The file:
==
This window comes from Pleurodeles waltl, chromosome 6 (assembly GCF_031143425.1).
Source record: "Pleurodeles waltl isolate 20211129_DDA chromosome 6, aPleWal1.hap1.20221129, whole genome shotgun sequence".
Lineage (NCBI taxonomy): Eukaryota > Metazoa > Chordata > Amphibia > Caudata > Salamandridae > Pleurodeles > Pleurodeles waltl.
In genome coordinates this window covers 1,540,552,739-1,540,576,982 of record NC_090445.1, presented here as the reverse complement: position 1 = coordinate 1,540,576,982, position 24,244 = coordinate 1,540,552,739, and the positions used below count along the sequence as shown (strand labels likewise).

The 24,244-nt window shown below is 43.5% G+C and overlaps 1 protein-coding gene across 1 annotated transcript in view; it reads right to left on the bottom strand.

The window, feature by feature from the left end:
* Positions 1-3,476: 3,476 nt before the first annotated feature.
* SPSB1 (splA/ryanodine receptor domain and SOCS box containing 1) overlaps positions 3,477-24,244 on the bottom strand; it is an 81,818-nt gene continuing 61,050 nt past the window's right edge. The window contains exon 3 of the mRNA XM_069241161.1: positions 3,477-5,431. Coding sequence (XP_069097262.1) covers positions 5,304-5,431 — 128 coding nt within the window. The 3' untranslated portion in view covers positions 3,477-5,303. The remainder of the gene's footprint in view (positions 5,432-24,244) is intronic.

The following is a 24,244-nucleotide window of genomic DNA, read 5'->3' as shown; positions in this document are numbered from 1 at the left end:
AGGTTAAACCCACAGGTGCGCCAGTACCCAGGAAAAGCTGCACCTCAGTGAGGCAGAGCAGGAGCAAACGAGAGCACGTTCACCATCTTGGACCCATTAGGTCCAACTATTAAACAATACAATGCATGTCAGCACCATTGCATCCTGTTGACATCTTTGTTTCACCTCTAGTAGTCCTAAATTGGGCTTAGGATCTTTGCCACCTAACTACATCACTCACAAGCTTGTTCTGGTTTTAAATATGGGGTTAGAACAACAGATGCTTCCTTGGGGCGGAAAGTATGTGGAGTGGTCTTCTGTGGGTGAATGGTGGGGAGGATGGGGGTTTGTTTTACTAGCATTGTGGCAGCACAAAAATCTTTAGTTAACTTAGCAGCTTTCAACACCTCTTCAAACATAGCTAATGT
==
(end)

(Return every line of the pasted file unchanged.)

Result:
This window comes from Pleurodeles waltl, chromosome 6 (assembly GCF_031143425.1).
Source record: "Pleurodeles waltl isolate 20211129_DDA chromosome 6, aPleWal1.hap1.20221129, whole genome shotgun sequence".
Lineage (NCBI taxonomy): Eukaryota > Metazoa > Chordata > Amphibia > Caudata > Salamandridae > Pleurodeles > Pleurodeles waltl.
In genome coordinates this window covers 1,540,552,739-1,540,576,982 of record NC_090445.1, presented here as the reverse complement: position 1 = coordinate 1,540,576,982, position 24,244 = coordinate 1,540,552,739, and the positions used below count along the sequence as shown (strand labels likewise).

The 24,244-nt window shown below is 43.5% G+C and overlaps 1 protein-coding gene across 1 annotated transcript in view; it reads right to left on the bottom strand.

The window, feature by feature from the left end:
* Positions 1-3,476: 3,476 nt before the first annotated feature.
* SPSB1 (splA/ryanodine receptor domain and SOCS box containing 1) overlaps positions 3,477-24,244 on the bottom strand; it is an 81,818-nt gene continuing 61,050 nt past the window's right edge. The window contains exon 3 of the mRNA XM_069241161.1: positions 3,477-5,431. Coding sequence (XP_069097262.1) covers positions 5,304-5,431 — 128 coding nt within the window. The 3' untranslated portion in view covers positions 3,477-5,303. The remainder of the gene's footprint in view (positions 5,432-24,244) is intronic.

The following is a 24,244-nucleotide window of genomic DNA, read 5'->3' as shown; positions in this document are numbered from 1 at the left end:
AGGTTAAACCCACAGGTGCGCCAGTACCCAGGAAAAGCTGCACCTCAGTGAGGCAGAGCAGGAGCAAACGAGAGCACGTTCACCATCTTGGACCCATTAGGTCCAACTATTAAACAATACAATGCATGTCAGCACCATTGCATCCTGTTGACATCTTTGTTTCACCTCTAGTAGTCCTAAATTGGGCTTAGGATCTTTGCCACCTAACTACATCACTCACAAGCTTGTTCTGGTTTTAAATATGGGGTTAGAACAACAGATGCTTCCTTGGGGCGGAAAGTATGTGGAGTGGTCTTCTGTGGGTGAATGGTGGGGAGGATGGGGGTTTGTTTTACTAGCATTGTGGCAGCACAAAAATCTTTAGTTAACTTAGCAGCTTTCAACACCTCTTCAAACATAGCTAATGT